Montevideo, Uruguay

The Rio de la Plata flows south forming a border between Uruguay and Argentina and then opens into a large bay.  Buenos Aires and Montevideo (photos) sit on opposite sides of this bay about 130 miles apart, Montevideo being to the east and a little south of Buenos Aires.  The easiest way to travel from one to the other is over water since the land route is quite long.

Looks like the top part is ready to blast off

We utilized a combination boat/bus service called Colonia Express.  From our apartment, we took the subway to a point closest to their dock then took a taxi for the final 8-10 blocks.  Before leaving, our passports were stamped out of Argentina and into Uruguay.  The boat trip was about 1 1/2 hours across the bay to the city of Colonia, Uruguay.  From there we boarded a Colonia Express bus for a two hour ride to Montevideo ending at the Tres Cruces bus terminal.  Finally, a taxi ride took us to our hotel in the old part of the city, the Cuidad Vieja.

Sights around Montevideo

Montevideo is by far the largest city in the rather small country of Uruguay, with a population of 1.3 million representing over half of the total for the country.  The historic old city with its art deco and neo-classical buildings occupies most of a peninsula that juts out into the bay with a protected harbor on one side and the other side facing eastward to the open bay and the Atlantic Ocean beyond.  Bridging the old city to the newer part is Plaza Independencia  with its monument to Jose Artigas, considered to be the father of Uruguay’s independence.  His remains are housed underneath the plaza in a rather elaborate vault.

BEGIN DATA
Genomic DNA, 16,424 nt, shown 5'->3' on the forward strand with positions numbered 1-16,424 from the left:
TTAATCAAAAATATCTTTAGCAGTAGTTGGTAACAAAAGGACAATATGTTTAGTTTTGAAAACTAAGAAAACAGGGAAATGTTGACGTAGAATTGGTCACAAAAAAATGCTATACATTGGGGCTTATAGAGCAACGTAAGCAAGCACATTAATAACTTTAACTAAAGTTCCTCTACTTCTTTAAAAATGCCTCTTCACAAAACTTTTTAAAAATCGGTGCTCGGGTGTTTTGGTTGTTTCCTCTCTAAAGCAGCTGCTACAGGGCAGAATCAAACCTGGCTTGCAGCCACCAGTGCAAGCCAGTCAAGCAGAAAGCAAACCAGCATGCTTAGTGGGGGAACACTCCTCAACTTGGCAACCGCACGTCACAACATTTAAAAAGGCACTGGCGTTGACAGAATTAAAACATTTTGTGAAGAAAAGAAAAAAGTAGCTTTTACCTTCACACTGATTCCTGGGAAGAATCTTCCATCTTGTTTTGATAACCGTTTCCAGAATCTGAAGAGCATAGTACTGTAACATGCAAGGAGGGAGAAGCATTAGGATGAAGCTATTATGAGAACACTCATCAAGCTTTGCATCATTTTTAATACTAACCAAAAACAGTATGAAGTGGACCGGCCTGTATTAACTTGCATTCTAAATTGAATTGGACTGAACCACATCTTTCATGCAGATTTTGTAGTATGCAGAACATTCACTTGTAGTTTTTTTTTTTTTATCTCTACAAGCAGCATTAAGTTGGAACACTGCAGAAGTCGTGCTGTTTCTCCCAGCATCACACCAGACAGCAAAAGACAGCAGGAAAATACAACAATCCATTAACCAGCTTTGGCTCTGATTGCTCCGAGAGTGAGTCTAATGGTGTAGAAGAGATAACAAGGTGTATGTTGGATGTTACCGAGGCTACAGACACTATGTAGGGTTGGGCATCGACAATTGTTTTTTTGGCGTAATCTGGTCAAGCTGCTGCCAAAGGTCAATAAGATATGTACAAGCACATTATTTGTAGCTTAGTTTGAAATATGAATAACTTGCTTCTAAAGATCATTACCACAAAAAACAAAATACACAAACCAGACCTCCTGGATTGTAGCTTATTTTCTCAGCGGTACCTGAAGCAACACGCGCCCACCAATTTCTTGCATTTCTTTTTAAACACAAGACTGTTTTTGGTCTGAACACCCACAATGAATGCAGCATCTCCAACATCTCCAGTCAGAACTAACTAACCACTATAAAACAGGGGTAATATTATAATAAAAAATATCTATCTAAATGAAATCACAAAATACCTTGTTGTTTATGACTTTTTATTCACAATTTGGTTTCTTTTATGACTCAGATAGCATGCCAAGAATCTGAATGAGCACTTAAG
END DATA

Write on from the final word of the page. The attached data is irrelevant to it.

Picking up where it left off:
Palacio Legislativo

The city has many beautiful buildings, some of which are alongside some truly awful looking 1970’s and 80’s style structures.  As we walked around we kept finding more buildings we wanted to photograph.  One very impressive example is their congress building, Palacio Legislativo with its design inspired by the U.S. Capitol building.  Another beautiful building that we were able to tour is the Teatro Solis, the premier performance space for Montevideo.  It was opened in 1856 and has undergone renovation in more modern times.  The design of the main room was inspired by the La Scala theater in Milan, Italy.

Montevideo is accustomed to playing second fiddle to Buenos Aires.  Most people, like us, visit there as a secondary priority while giving more attention to BA.  We spent three nights here but would welcome the opportunity to return.


2 thoughts on “Montevideo, Uruguay

  1. Pingback: Visite de Buenos Aires | Une année à Montevideo

  2. Pingback: # Montevideo

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